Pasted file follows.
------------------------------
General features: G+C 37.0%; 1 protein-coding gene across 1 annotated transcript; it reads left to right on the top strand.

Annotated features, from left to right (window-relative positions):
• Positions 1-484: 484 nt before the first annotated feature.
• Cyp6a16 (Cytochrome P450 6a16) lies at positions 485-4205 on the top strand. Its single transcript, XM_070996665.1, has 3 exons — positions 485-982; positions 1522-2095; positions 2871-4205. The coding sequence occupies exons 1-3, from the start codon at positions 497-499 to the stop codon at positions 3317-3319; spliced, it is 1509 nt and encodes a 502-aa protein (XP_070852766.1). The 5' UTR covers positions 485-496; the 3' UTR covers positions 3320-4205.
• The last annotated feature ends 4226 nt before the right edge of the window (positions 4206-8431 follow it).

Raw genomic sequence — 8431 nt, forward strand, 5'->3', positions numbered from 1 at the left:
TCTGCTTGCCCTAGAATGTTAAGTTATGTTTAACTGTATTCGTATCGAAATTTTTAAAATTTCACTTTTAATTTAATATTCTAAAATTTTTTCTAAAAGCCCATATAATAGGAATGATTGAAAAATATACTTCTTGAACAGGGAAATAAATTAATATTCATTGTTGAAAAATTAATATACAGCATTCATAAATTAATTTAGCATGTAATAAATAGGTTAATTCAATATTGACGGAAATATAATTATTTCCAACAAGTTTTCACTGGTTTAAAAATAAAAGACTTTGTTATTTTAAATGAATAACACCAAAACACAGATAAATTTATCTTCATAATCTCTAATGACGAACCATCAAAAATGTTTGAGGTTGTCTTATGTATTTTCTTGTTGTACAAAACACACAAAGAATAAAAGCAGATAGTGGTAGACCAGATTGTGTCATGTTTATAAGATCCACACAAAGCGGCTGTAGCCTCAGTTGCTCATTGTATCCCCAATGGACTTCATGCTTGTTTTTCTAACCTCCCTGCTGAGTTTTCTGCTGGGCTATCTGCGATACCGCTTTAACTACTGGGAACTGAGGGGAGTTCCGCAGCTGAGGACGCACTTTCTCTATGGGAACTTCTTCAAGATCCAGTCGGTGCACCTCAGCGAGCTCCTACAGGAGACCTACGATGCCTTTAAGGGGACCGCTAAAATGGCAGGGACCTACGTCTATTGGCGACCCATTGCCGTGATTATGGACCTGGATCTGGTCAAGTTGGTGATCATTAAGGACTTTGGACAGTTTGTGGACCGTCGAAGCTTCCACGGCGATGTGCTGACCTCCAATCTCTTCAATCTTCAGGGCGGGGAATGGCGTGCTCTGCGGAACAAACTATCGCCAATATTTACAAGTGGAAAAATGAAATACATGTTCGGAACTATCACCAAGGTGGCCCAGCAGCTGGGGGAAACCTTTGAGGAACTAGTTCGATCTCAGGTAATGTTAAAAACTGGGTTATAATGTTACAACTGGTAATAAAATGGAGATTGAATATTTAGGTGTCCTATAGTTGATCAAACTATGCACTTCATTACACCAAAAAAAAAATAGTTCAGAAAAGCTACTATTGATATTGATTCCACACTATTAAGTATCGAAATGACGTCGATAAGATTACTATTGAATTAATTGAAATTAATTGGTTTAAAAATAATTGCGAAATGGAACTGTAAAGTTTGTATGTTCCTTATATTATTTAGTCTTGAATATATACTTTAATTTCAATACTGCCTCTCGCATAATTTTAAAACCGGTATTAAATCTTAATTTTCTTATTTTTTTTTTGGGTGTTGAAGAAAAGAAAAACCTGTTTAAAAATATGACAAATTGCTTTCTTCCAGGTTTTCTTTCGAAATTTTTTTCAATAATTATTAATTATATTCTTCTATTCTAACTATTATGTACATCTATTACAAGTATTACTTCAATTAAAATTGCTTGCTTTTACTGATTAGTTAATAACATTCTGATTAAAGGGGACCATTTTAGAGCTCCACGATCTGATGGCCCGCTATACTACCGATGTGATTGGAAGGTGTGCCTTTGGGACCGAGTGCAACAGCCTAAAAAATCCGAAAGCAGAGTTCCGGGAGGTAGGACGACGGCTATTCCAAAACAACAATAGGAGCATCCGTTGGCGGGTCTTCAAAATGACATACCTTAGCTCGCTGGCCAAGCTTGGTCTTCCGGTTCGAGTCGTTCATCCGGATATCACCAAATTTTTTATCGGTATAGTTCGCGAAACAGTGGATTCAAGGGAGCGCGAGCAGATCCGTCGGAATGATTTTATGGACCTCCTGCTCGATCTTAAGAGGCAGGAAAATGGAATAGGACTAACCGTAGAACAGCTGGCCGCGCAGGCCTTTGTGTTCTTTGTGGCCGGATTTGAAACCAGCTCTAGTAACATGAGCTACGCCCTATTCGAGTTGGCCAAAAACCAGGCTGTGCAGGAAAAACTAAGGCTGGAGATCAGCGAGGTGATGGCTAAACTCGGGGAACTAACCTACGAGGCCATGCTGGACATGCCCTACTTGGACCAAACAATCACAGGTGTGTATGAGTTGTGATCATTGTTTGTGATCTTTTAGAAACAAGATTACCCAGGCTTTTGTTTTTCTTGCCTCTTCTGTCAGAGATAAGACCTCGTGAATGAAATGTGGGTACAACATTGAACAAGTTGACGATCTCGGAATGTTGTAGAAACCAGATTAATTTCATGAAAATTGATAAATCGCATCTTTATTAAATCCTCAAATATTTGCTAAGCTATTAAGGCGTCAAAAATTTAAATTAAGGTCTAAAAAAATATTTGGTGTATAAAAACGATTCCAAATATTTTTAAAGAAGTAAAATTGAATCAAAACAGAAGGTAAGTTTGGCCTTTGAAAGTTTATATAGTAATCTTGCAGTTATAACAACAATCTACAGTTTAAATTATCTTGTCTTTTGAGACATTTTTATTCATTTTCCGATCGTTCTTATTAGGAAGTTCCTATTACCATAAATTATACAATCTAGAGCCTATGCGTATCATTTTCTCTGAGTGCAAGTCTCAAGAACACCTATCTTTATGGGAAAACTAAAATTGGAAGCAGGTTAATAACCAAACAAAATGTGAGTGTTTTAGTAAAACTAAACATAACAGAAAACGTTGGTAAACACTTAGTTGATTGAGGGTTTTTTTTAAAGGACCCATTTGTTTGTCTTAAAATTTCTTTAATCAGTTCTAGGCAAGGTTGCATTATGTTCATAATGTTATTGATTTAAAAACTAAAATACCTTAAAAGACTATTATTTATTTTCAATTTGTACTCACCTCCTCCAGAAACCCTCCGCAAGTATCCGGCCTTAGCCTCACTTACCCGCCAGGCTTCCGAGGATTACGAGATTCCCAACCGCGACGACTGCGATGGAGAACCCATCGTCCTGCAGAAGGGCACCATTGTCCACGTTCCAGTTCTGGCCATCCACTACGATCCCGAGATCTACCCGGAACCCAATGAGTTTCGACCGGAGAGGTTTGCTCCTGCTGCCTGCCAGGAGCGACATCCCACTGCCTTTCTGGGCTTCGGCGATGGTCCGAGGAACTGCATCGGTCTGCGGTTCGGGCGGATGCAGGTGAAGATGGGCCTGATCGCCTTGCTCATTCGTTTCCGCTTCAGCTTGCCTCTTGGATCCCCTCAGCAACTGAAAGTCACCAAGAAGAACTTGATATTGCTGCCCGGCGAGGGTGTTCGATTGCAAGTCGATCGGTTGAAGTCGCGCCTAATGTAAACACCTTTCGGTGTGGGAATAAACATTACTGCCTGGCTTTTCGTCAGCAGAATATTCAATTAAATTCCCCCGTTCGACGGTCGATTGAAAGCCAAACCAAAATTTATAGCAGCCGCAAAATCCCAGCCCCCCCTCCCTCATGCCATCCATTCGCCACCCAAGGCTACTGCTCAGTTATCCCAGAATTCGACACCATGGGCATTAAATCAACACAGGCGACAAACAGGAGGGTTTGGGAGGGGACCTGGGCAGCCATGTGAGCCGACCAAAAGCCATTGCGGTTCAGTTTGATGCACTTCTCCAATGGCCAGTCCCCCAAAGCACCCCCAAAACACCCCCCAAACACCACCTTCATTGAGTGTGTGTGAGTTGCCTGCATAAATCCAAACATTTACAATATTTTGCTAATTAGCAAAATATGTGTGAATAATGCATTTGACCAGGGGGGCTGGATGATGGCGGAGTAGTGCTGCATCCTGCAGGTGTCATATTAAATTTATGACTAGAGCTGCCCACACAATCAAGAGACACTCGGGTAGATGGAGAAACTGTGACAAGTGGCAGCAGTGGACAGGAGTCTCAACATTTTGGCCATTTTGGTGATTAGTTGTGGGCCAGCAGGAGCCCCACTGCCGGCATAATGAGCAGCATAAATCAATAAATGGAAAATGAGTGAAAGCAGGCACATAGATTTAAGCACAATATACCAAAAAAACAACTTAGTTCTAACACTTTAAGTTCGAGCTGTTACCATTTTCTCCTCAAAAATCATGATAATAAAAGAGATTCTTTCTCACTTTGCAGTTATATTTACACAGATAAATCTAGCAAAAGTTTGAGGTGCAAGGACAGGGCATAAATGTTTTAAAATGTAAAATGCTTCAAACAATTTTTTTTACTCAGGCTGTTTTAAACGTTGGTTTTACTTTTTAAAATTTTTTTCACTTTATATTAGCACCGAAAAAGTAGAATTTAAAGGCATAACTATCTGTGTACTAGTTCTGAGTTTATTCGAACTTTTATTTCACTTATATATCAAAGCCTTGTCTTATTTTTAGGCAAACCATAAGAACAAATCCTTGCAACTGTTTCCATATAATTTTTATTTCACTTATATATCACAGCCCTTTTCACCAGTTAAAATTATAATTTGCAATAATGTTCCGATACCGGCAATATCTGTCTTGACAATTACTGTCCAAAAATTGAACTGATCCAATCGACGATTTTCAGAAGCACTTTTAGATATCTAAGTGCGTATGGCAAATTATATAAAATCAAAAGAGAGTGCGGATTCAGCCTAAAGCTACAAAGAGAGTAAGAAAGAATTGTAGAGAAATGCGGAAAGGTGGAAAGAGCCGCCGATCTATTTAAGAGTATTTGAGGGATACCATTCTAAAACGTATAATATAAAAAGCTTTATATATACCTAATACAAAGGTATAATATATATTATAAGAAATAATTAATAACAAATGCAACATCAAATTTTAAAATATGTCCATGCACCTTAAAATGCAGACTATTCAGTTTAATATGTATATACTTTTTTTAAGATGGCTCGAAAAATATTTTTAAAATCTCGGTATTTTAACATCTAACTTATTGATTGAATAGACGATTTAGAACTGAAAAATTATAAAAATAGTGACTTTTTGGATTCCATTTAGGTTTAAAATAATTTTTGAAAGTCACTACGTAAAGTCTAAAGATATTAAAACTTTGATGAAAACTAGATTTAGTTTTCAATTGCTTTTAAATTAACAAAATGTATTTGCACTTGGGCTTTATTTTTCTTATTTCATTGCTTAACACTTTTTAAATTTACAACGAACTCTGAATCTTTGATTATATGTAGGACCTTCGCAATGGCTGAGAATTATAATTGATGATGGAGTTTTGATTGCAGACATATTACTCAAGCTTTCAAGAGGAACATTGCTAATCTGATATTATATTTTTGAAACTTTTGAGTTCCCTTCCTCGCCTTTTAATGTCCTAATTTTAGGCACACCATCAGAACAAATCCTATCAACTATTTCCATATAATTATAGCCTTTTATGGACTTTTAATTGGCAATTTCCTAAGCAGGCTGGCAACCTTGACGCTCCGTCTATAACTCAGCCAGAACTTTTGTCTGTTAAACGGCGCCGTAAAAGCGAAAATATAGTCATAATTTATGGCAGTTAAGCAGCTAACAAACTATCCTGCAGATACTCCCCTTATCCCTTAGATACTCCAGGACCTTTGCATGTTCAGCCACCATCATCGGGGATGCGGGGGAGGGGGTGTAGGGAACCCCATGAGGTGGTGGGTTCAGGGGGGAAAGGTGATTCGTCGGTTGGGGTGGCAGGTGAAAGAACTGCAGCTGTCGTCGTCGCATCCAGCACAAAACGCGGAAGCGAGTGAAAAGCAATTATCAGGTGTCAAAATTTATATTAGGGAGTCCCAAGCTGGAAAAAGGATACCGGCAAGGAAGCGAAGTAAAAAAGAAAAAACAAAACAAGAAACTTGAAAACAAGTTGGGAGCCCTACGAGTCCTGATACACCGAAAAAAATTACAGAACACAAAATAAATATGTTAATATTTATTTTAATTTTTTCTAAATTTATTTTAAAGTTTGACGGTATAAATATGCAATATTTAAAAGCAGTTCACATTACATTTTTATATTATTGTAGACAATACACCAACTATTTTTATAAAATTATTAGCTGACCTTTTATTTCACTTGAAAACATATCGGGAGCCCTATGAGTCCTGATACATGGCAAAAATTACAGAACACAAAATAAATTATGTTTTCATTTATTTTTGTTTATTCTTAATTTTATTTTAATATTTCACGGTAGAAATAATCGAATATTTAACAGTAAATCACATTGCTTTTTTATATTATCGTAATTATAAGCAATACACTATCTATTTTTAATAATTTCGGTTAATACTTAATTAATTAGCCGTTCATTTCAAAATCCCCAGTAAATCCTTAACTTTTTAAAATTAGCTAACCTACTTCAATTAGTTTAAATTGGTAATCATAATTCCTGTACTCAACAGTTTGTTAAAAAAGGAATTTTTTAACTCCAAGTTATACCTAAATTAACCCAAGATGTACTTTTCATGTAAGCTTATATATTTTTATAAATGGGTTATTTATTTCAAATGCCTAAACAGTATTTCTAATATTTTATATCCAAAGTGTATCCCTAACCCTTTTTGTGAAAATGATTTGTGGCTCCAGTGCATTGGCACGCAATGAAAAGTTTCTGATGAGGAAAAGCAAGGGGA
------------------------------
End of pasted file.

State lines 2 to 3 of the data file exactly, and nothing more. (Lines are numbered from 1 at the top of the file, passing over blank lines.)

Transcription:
Annotated features, from left to right (window-relative positions):
• Positions 1-484: 484 nt before the first annotated feature.